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European Law and New Health Technologies (eBook)

Edited by: Mark L. Flear, Anne-Maree Farrell, Tamara K. Hervey, Therese Murphy

ISBN13: 9780191634857
Published: April 2013
Publisher: Oxford University Press
Country of Publication: UK
Format: eBook (ePub)
Price: £61.67 + £12.33 VAT
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Health is a matter of fundamental importance in European societies, both as a human right in itself, and as a factor in a productive workforce and therefore a healthy economy. New health technologies promise improved quality of life for patients suffering from a range of diseases, and the potential for the prevention of incidence of disease in the future. At the same time, new health technologies pose significant challenges for governments, particularly in relation to ensuring the technologies are safe, effective, and provide appropriate value for (public) money. To guard against the possible dangers arising from new health technologies, and to maximize the benefits, all European governments regulate their development, marketing, and public financing. In addition, several international institutions operating at European level, in particular the European Union, the Council of Europe, and the European Patent Office, have become involved in the regulation of new health technologies. They have done so both through traditional 'command and control' legal measures, and through other regulatory mechanisms, including guidelines, soft law, 'steering' through redistribution of resources, and private or quasi-private regulation. This collection analyses European law and its relationships with new health technologies. It uses interdisciplinary insights, particularly from law but also drawing on regulation theory, and science and technology studies, to shed new light on some of the key defining features of the relationships and especially the roles of risk, rights, ethics, and markets. The collection explores the way in which European law's engagement with new health technologies is to be legitimized, and discusses the implications for biological or biomedical citizenship.

Subjects:
Medical Law, eBooks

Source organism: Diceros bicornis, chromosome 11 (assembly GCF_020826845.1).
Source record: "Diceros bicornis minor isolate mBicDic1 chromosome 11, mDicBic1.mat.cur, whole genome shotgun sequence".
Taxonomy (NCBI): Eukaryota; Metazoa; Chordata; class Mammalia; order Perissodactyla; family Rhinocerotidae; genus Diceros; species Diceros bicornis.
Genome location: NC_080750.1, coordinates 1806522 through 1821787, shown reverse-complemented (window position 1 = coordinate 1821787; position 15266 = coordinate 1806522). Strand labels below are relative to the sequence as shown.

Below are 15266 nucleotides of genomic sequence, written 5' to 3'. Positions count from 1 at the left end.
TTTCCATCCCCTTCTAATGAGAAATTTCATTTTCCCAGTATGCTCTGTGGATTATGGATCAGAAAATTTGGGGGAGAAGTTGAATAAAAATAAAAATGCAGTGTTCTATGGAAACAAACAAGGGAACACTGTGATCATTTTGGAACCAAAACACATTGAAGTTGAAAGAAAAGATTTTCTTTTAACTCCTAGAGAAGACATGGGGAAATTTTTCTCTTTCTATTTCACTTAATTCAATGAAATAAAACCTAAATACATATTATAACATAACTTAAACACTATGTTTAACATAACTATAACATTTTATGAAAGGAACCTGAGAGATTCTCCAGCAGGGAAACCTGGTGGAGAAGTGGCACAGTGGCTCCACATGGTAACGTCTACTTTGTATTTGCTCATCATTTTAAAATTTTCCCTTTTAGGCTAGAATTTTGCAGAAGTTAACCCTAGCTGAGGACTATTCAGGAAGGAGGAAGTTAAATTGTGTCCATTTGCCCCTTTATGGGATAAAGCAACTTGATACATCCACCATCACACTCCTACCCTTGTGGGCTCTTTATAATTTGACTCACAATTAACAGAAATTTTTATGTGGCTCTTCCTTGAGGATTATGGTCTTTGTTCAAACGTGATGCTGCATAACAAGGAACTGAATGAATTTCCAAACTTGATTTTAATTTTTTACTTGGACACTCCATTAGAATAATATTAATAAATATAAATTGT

Contents:
1. Introduction

PART I: SETTING THE SCENE
2. Mapping Science and New Health Technologies: In Search of a Definition
3. Defining Features of the EU Law Approach to New Health Technologies
4. The Council of Europe and the Regulation of New Health Technologies
A Regulator's Response

PART II: LEGAL APPROACHES TO EUROPEAN LAW AND NEW HEALTH TECHNOLOGIES
5. Innovative Tissue Engineering and its Regulation: The Serach for Flexible Rules for Innovative Health Technologies
6. Looking After the Orphans? Treatments for Rare Diseases, EU Law, and the Ethics of Costly Healthcare
7. Exclusions in Patent Law as an Indirect Form of Regulation For New Health Technologies in Europe
8. New Health Technologies and their Impact on EU Product Liability Regulations
A Regulator's Response

PART III: REGULATORY THEORY, REGULATORY INNOVATION, EUROPEAN LAW AND NEW HEALTH TECHNOLOGIES
9. Risk, Legitimacy, and EU Regulation of Health Technologies
10. Something Old, Something New, Something Borrowed: Emerging Health Technologies and the Continuing Role of Existing Regulations
11. Science, Law, and the Medico-Industrial Complex in EU Pharmaceutical Regulation: The Deferiprone Controversy
12. The Governance of Therapeutic Nanoproducts in the European Union: A Model for New Health Technology Regulation?
A Regulator's Response

PART IV: NEW TECHNIQUES FOR RESEARCHING EUROPEAN LAW AND NEW HEALTH TECHNOLOGIES
13. Taking Technology Seriously: STS as Human Rights Method
14. Novel Rights Approaches to Health Technologies
15. Sociotechnical Innovation in Mental Health: Articulating Complexity
16. When Sperm Cannot Travel: Experiences of UK Patients Seeking Treatment Abroad
17. Where the Wild Things Are: Xenotechnologies and European Hybrid Regulation
A Regulator's Response

PART V: BRINGING IT ALL TOGETHER
Conclusion: European Law, New Health Technologies, New Challenges, New Approaches